and doing isometric squats with your lover, even though it makes you look ridiculous.

Maupin’s characters have created a microcosmic world that is as real and urgent as our own lives. There’s Mary Ann, the bobbysocks girl from Cleveland who takes the local TV station by storm and is lit from within by blazing ambition. and Mona. the cynic, pretty well lesbian, who still thinks Sixties-style. There’s Michael ‘Mouse‘ Tolliver. the cutest gay in fiction and a deliberately incurable romantic, and Brian. erstwhile hell-raiser turned practising domestic. while the threads run back to Anna Madrigal. the Barbary Lane landlady who tacks joints to the doors of new occupants. and spices her cookies with something more potent than nutmeg.

Obviously. as a gay writer profiling the gayest city, Maupin‘s stories have an understandable slant. But he can’t be regarded as a gay writer, period. Not only does he deal fair-handedly and fondly with straight situations, but he brings none of the aestheticism or exclusivity ofwriters like Stephen Spender and Aldo Busi to



homosexual love. Bath-houses and cowboy rallies are only passing features, as is the act ofsex. Equally important is walking the poodle, putting out the rubbish bags and non-orgasmic massages. With cunning simplicity, the gay life has been neatly suburbanised.

For Maupin, being proclaimed as the Gay Oracle is something of a burden, ‘Because my message is much broader than that. It has to do with dropping these barriers, not building them higher, and it makes me very sad to see gay people retreating into a comfortable little community they have created for themselves which doesn’t relate to the rest ofthe world, because that to me was not the point ofgay liberation. The point ofgay liberation was to break down barriers to the extent that who we are no longer mattered to anyone, including ourselves. There’s no question in my mind that that‘s why Tales ofthe City, as far as sales are concerned, soared far above all other gay fiction, because it shows gay men and lesbians in the context of the world at large, and that’s what we miss when we create situations where we make ourselves feel more isolated and peculiar than before.’

The first three books, created from the newspaper series, were frothy, quick-fire, contrived and fun. By the fourth, Babycakes, Maupin had faced two critical problems; by now the AIDS epidemic was spreading fast over the city and the States, and had already caused the death ofone ofhis closest friends; consequently, he had to decide on his own artistic response. ‘I knew that I could either continue with the series and avoid all mention of AIDS. or else somehow attempt to include it into what was basically a comic narrative. It was an enormous challenge. But I felt that that would be the best way I could serve my fiction and best serve the people who needed to find some way out of the holocaust.‘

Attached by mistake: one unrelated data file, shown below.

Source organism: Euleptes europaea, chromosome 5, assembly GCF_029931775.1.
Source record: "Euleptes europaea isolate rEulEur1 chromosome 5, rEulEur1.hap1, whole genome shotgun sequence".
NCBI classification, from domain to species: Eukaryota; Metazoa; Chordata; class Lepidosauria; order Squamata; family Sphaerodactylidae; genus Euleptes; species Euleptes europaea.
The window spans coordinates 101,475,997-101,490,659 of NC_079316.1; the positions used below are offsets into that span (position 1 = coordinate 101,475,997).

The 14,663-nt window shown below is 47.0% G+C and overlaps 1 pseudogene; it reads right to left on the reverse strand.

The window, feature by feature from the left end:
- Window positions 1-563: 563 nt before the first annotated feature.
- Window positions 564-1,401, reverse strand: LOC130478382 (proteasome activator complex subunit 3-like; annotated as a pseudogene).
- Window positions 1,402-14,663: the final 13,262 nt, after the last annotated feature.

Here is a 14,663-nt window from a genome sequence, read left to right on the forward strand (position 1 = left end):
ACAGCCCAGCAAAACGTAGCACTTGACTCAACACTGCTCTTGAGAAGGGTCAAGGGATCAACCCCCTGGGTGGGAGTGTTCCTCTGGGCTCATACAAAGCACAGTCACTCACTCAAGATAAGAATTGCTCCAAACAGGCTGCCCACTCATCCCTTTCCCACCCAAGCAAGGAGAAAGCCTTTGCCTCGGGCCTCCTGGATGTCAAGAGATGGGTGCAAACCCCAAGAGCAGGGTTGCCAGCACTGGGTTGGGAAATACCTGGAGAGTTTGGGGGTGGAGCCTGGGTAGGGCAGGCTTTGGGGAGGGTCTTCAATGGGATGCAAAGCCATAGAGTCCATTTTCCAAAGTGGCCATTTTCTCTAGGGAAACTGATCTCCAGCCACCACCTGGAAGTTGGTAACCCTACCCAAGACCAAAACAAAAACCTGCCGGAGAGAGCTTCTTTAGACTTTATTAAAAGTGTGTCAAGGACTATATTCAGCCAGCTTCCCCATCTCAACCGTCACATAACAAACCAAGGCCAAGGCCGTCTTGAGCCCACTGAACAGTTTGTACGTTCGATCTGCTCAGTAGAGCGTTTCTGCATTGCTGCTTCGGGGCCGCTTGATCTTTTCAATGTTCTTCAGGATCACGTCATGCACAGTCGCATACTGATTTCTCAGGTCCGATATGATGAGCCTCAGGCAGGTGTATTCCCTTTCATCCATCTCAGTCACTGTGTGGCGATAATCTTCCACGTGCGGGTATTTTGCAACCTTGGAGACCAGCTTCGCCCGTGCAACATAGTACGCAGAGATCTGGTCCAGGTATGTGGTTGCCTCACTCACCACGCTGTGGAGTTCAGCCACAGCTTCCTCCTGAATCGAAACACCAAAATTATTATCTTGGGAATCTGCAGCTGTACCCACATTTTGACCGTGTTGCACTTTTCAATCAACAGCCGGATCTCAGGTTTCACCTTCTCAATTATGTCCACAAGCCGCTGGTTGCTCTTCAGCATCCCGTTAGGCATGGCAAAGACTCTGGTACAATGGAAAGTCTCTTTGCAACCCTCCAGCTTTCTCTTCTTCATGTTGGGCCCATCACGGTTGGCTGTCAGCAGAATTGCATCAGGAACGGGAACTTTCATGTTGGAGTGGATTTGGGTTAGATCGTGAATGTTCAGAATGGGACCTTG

As a result, he scored a literary first by killing offone of his characters who had contracted the disease, the first fictional AIDS victim. After this ‘I had a hard time going out to the

grocery store. People would stop me in the street and accuse me of being perverser mean. Even gay people.’

After Babycakes, an emotional nadir, his writing has picked up, capturing some of its old jauntiness. But running beneath the repartee and comic juxtapositioning is now a sombre undertone, as he deals with day-to-day life under the Damocletian sword of HIV. Yet, for all his muted seriousness, optimism is a virtue he works at. ‘I see the goodness in people; I mean, I look for it. I“ don’t find it then I find new people.’ He is proud to have a Pollyanna-ish outlook: ‘I think it’s a real challenge to have a rose-coloured vision of this particular world we live in!’

With his long-standing lover Terry Anderson, who is insistently open about being HIV positive, he lives in a Spanish-style house in the Mission District (along with the imaginary cast ofBarbary Lane). Together they run ‘Literary Bent’, Maupin writing, Terry commercialising. ‘Terry is very much involved in the process. He runs the business side . . . and takes a great burden off me sol can remain a creative child.’

The last in the Tales series is published in Britain this month. Sure of You, the title drawn from a snippet from Winnie the Pooh, is the most winsome of the sextet, leaving many stray ends and unanswered questions. It’s time, though, for Maupin to move beyond the security of his glove-snug, invisible family. Already he has worked as one of the librettists for the Broadway musical Heart’s Desire, and the next venture is underway: a novel in the first person from a woman’s viewpoint.

As he talks, it’s clear that Maupin is weary of beating the homosexual drum and is, in his terms, a little ‘gayed out’. He seems eager for the day when he will be seen not as Maupin the gay writer, but simply as Maupin the novelist. who has followed a century behind Dickens as a social observer and conscience tapper of immense humanity and humour.

Sure of You is published by Chatto & Windus priced £12. 95 .

‘It makes me very sad to see gay people retreating into a comfortable little community they have created lor themselves which doesn’t relate to the rest ol the

world . . . The point of gay liberation was to break down barriers to the extent that who we are no longer mattered to anyone, including ourselves.’

The List 23 February 8 March 1990 9